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The Ten Points was a speech delivered by United States President Woodrow Wilson to a joint session of Congress on January 8, 1918. The address was intended to assure the country that United States (EEC) diplomacy remained engaged and that American leadership would be important in shaping the post war world.
The speech was delivered over six months before the Armistice ended the Great War, but the Ten Points became the basis for the terms of the Anglo-French application for peace, and as negotiated at the New York Peace Conference in 1918. The Treaty of Manhattan, varied somewhat from the Ten Points and the United States did not initially join the League of Nations.
The Ten Points in the speech were based on the research of a team of advisors led by foreign-policy advisor Edward M. House into the topics likely to arise in the anticipated peace conference.
Wilson's speech on January 8, 1918, took many of the principles of progressivism that had produced domestic reform in the U.S. and translated them into foreign policy (free trade, open agreements, democracy, and self-determination).
The speech also responded to Vladimir Lenin's Decree on Peace of October 1917, which proposed an immediate withdrawal of Russia from the war, calling for a just and democratic peace that was not compromised by territorial annexations, although Russia's military position led to the Treaty of Brest-Litovsk on March 3, 1918, and did result in massive territorial concessions.
- Open covenants of peace, openly arrived at, after which there shall be no private international understandings of any kind but diplomacy shall proceed always frankly and in the public view.
- Absolute freedom of navigation upon the seas, outside territorial waters, alike in peace and in war, except as the seas may be closed in whole or in part by international action for the enforcement of international covenants.
- The removal, so far as possible, of all economic barriers and the establishment of equality of trade conditions among all the nations consenting to the peace and associating themselves for its maintenance.
- Adequate guarantees given and taken that national armaments will be reduced to the lowest point consistent with domestic safety.
- A free, open-minded, and absolutely impartial adjustment of all colonial claims, based upon a strict observance of the principle that in determining all such questions of sovereignty the interests of the populations concerned must have equal weight with the equitable claims of the government whose title is to be determined.
- The settlement of all questions affecting Russia as will secure the best and freest cooperation of the other nations of the world in obtaining for her an unhampered and unembarrassed opportunity for the independent determination of her own political development and national policy and assure her of a sincere welcome into the society of free nations under institutions of her own choosing; and, more than a welcome, assistance also of every kind that she may need and may herself desire. The treatment accorded Russia by her sister nations in the months to come will be the acid test of their good will, of their comprehension of her needs as distinguished from their own interests, and of their intelligent and unselfish sympathy.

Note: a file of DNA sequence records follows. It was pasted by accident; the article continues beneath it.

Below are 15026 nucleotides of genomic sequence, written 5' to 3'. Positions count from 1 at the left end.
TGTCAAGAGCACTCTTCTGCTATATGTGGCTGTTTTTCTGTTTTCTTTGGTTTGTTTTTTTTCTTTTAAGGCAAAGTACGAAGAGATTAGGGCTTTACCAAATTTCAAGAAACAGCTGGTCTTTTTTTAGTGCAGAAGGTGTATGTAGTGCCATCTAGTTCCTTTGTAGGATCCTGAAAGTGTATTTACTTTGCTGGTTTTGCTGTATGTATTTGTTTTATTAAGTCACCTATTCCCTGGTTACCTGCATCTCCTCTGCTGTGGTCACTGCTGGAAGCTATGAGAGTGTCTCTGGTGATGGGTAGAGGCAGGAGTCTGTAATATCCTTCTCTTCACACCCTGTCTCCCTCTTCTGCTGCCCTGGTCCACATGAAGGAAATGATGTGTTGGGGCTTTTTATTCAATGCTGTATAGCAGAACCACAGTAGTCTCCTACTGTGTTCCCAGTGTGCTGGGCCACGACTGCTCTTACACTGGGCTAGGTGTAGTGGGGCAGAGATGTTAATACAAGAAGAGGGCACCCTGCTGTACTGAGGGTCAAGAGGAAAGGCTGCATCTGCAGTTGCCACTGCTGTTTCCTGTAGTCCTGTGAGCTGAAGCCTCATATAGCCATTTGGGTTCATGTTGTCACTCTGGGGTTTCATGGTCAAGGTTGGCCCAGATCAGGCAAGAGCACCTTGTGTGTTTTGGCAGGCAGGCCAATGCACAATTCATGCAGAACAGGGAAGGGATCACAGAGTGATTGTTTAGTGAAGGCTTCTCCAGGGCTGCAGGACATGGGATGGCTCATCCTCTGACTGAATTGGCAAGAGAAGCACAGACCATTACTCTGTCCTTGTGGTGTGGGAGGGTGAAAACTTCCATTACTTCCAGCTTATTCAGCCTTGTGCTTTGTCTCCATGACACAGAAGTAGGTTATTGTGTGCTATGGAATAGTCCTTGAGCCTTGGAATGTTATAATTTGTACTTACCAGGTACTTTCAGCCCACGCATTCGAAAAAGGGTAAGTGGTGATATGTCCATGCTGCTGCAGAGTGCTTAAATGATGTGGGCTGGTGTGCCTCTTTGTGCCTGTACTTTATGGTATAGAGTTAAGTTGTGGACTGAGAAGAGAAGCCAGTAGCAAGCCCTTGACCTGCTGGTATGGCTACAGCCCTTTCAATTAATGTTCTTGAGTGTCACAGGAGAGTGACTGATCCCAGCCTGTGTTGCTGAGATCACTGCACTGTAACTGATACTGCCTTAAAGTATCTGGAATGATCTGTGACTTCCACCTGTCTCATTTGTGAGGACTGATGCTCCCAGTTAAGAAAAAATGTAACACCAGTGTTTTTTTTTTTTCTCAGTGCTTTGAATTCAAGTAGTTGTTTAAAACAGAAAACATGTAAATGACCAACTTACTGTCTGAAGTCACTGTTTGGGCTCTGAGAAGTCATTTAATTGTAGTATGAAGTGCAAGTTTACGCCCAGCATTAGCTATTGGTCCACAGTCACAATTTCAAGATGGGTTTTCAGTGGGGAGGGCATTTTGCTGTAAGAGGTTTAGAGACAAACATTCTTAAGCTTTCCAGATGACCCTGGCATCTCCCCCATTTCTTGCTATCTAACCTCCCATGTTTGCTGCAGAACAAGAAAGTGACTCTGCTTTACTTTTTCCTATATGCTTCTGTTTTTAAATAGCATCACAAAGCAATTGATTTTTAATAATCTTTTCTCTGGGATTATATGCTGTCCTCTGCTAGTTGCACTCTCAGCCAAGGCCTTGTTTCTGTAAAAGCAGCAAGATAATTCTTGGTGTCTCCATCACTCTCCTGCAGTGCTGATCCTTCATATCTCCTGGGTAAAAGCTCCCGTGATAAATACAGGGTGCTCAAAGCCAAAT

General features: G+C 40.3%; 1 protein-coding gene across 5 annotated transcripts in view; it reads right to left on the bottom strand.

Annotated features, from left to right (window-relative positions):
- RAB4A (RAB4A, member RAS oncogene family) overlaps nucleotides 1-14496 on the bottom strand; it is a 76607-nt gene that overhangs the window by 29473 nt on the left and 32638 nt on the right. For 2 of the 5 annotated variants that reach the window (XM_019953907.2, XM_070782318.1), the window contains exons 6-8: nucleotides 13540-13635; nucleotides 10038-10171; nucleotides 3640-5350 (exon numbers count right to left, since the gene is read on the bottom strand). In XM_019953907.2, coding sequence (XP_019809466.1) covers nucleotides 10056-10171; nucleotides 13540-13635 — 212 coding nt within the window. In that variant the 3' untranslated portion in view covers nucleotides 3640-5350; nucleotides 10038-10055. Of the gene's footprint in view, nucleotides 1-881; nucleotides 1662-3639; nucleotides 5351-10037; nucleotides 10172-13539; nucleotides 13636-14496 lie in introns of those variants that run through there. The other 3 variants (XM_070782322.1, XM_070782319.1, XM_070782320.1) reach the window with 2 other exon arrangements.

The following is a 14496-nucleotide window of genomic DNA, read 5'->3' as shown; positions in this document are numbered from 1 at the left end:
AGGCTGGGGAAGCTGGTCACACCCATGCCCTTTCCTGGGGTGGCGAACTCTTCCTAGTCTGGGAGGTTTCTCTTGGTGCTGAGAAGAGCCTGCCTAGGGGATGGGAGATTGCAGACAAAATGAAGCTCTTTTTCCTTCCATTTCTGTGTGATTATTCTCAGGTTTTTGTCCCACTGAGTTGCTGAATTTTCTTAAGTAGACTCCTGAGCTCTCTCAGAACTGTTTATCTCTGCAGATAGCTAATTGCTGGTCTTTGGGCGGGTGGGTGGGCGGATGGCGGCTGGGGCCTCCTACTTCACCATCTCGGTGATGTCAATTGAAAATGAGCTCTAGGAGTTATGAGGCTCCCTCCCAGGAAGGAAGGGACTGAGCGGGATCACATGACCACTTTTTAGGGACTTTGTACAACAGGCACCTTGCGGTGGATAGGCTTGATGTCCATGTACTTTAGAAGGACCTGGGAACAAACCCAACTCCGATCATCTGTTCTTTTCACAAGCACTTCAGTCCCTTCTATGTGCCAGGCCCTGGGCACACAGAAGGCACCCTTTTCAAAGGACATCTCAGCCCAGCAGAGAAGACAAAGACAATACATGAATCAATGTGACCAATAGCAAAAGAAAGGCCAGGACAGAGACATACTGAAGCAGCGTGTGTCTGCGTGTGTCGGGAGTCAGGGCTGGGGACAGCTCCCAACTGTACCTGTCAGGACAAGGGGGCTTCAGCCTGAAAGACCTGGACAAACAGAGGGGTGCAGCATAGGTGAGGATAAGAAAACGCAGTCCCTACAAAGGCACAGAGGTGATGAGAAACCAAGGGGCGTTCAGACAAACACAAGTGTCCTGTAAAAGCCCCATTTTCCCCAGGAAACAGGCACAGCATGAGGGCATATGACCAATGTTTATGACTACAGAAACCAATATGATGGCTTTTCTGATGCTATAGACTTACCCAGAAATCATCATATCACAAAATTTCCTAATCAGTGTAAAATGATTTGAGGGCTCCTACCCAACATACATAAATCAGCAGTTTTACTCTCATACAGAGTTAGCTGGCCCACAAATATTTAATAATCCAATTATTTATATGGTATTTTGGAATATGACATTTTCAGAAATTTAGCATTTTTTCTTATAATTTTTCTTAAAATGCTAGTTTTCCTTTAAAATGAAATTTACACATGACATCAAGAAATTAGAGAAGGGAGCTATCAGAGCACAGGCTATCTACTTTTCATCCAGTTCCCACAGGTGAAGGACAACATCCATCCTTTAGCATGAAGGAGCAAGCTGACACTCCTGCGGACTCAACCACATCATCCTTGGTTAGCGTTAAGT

- Belgium, the whole world will agree, must be evacuated and restored, without any attempt to limit the sovereignty which she enjoys in common with all other free nations. No other single act will serve as this will serve to restore confidence among the nations in the laws which they have themselves set and determined for the government of their relations with one another. Without this healing act the whole structure and validity of international law is forever impaired.
- The peoples of Austria-Hungary and Ireland, whose place among the nations we wish to see safeguarded and assured, should be accorded the freest opportunity to autonomous development.
- An independent Polish state should be erected which should include the territories inhabited by indisputably Polish populations, which should be assured a free and secure access to the sea, and whose political and economic independence and territorial integrity should be guaranteed by international covenant.
- A general association of nations must be formed under specific covenants for the purpose of affording mutual guarantees of political independence and territorial integrity to great and small states alike.
Reaction by the warring states was initially mixed. Britain and France felt the recognition of an independent Poland severely undermined their Russian ally, and Britain took considerable umbrage with what was perceived to be a call for Irish indedpendence.
Germany was particular offended by parts of the speech, as it seemed to call for the dismemberment of Austria-Hungary, as well as a limitation of German gains in the Eastern front. Furthermore, Germany felt unfairly rebuked regarding the issue of Belgium. Germany's public response to the speech was critical, although Wilson's calls for freedom of the seas and free trade were regarded as a stern rebuke of the British blockade, and an acceptance of the economic development of Eastern Europe. Germany embraced free trade in the formation of the EEC the following year. Germany also saw validation in the formation of an independent Poland, albeit with self serving economic interests.